Sometimes, one might want to know what the value of duplicate lines might be in a file rather than simply using DELETE DUP of SORT UNIQ to eliminate them. In a large file, this can be difficult and tedious.
This macro will step through a pre-sorted file and create a file EXTDUPS.TXT containing the duplicate lines. Unlike DELETE DUP, a start column and end column can be used as arguments to limit the compare to specific columns in each line.
Any suggestions for improvement would be appreciated. I toyed with the idea of copying the output buffer to the clipboard followed by issuing SPF_CMD("CLIP") in the hope that it would open a new tab containing the duplicate lines, but it doesn't seem to work.
UPDATE: 10/03/2014 Added numeric verification of the column arguments. Duplicates are also saved to the Windows clipboard. Issue CLIP command to view them after macro completes. UPDATE: 10/04/2014 Added 3rd optional argument which allows user to specify whether to store duplicates in a file or Windows clipboard (Default). Added additional documentation.
That's a pretty ambitious first attempt for a macro. Your attempt to do SPF_CMD("CLIP") won't work, like a command of SPF_CMD("EDIT filename") won't work either. It has to do with the fact that SPFLite basically suspends itself for the duration of a macro, so that only the thinBasic interpreter is running, not SPFLite. When the macro terminates, SPFLite resumes. For the call to SPF_CMD to function, it has to be something that SPFLite can do while in this suspended state. There are limits to which things can be done. Essentially you can apply any primary command to the CURRENT edit session, that is, the one that launched the macro. You can't start another session, jump to an existing session, etc. because that would change the operational context under which the interpreter and SPFLite are running in.
You could put your data into the clipboard, and, once the macro finishes, issue a CLIP command yourself, either manually or with a mapped key.
I have had discussions with George about putting some commands like CLIP and EDIT into a queue, so that they would automatically run after a macro completed. So far, he thought the implementation effort would exceed its usefulness. Perhaps your experiences might convince him to reconsider. [He should be back from vacation in about 2 weeks.]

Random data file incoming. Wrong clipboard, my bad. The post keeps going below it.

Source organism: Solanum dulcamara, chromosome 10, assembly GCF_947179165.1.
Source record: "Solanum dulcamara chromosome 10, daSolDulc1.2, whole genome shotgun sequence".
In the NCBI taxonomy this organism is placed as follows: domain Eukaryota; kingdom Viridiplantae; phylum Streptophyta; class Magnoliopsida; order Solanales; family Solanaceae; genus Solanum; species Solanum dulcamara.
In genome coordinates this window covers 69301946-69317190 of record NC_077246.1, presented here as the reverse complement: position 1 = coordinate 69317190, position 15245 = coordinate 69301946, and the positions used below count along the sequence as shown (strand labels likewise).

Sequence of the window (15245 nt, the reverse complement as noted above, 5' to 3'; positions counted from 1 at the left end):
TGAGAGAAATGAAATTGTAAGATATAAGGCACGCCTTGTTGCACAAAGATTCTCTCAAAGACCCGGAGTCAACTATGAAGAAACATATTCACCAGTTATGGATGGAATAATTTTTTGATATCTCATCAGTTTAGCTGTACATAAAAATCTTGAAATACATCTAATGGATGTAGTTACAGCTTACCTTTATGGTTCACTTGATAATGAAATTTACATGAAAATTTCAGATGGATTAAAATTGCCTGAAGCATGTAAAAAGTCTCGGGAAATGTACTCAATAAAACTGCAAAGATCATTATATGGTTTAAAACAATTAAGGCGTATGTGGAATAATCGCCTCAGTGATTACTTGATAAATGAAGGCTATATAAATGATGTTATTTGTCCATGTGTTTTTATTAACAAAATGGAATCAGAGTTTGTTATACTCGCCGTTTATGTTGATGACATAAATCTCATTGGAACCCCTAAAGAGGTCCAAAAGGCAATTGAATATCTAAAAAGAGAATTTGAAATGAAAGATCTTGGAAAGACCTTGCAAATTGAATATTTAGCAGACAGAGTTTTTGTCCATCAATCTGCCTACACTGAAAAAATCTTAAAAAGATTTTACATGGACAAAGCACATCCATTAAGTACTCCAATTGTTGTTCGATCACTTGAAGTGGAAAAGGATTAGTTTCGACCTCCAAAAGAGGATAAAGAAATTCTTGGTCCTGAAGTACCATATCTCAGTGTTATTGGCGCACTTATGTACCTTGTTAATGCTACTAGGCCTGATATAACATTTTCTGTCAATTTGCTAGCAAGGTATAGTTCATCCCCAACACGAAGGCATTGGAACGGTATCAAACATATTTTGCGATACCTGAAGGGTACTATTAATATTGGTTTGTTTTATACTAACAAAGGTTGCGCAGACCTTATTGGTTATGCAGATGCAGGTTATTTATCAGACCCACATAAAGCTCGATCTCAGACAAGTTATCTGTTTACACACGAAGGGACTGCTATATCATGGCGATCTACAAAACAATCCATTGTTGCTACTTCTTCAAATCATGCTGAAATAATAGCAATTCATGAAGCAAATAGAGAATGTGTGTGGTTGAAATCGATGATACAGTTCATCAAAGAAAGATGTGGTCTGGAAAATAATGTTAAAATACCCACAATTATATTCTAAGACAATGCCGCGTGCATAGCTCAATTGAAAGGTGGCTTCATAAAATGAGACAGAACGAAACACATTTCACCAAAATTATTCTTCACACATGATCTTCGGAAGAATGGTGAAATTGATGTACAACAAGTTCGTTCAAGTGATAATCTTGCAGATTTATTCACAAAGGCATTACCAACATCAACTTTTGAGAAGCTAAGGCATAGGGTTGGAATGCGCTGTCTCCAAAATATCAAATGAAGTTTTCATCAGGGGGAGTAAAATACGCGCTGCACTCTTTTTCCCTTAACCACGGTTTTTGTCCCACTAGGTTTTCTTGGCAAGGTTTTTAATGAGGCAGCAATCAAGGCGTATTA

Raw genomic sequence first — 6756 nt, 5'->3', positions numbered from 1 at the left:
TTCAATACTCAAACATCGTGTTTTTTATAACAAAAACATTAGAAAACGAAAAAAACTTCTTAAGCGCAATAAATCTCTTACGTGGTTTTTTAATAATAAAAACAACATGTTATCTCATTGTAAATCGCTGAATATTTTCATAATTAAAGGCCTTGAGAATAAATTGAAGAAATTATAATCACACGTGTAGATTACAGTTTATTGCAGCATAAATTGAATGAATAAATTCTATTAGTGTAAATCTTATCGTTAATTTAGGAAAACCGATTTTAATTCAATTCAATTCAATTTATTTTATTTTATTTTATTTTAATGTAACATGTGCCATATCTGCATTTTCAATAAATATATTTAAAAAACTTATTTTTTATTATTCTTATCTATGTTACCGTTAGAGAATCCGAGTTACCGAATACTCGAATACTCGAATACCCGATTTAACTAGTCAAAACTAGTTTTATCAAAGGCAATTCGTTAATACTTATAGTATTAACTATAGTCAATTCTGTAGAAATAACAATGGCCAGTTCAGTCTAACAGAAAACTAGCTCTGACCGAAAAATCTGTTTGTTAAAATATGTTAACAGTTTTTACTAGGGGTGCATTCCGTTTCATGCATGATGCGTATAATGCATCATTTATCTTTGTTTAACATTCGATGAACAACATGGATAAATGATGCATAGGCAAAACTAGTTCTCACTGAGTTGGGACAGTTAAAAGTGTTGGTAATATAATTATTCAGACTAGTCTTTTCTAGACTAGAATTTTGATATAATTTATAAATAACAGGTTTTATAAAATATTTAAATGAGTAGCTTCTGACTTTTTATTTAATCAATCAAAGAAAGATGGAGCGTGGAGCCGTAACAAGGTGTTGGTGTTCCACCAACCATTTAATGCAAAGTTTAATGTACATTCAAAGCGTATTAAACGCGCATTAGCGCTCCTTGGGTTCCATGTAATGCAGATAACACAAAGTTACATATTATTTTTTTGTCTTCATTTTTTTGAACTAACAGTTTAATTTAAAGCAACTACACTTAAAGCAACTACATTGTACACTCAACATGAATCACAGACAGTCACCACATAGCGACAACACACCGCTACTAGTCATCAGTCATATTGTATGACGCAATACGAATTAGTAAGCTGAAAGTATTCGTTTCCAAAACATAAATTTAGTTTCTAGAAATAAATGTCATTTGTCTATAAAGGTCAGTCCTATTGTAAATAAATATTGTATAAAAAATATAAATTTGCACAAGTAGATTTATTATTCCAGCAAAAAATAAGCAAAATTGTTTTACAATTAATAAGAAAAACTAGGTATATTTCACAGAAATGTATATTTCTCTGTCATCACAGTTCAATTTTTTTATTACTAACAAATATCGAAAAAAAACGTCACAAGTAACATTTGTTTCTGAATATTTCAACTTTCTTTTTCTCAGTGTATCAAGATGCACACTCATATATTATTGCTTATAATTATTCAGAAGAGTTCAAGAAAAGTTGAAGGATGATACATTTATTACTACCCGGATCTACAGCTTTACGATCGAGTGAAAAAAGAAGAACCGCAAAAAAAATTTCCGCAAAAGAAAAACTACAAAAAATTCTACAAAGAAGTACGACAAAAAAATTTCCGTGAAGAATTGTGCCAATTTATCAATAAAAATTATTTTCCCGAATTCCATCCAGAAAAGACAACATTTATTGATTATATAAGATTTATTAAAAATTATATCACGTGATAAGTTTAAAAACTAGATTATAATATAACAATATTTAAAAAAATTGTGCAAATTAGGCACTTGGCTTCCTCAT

To check for numeric, use the VERIFY function in thinBasic. Issue the command HELP BASIC from the primary command line to get into the Basic help. Click on thinBasic Modules -> Core -> String Functions -> Verify.
To see if string ABC is numeric, you say IF VERIFY (ABC, "0123456789") = 0 THEN ...
VERIFY returns the string position within the first argument where a character is found that is not contained in the second argument. If no such non-compliant character is found, it returns 0. So, the return value answers the question, "where is the non-numeric character" or "where is the 'bad' character". An answer of 0 means "there aren't any bad characters".
Terry, it's good to see you trying these things. To be honest, most users don't try to create edit macros, and those that do keep them very simple. Plus, the thinBasic language is actually pretty sophisticated, and while we did our best to test things, we couldn't possibly test everything.
So, if you are going to experiment with this, I'd strongly recommend reading as much of the thinBasic documentation as you can (at least the "core" part for certain) if you haven't already. And, if you run into interesting situations or just have something to share with the group, please let us know. George and I know a lot about the SPFLite world, but we don't know everything about the macro part, since it's someone else's technology that we bolted on to get us a macro interpreter. You could very well discover things that no one else knows. It would be good to hear about your experiences.
You can thank (or blame) me for a lot of that. I have been nagging George for years to add stuff. You don't really need to "think" of doing something with a macro. It's driven by application requirements. Where you need macros is often if you are transforming some very large file with repetitive actions, and you get sick and tired of doing it manually. There is less of a need for it in modifying programs, but if you have big text data files and you are trying to convert it in some special way, the normal features of SPFLite won't do it alone, because SPFLite knows nothing about your data - only you do.
Another feature of SPFLite, which we had before macros, is "filters". You can do a lot with filters. If you have some transformational work to do, and you have an existing program that reads STDIN and writes STDOUT, you can usually use it as an SPFLite filter.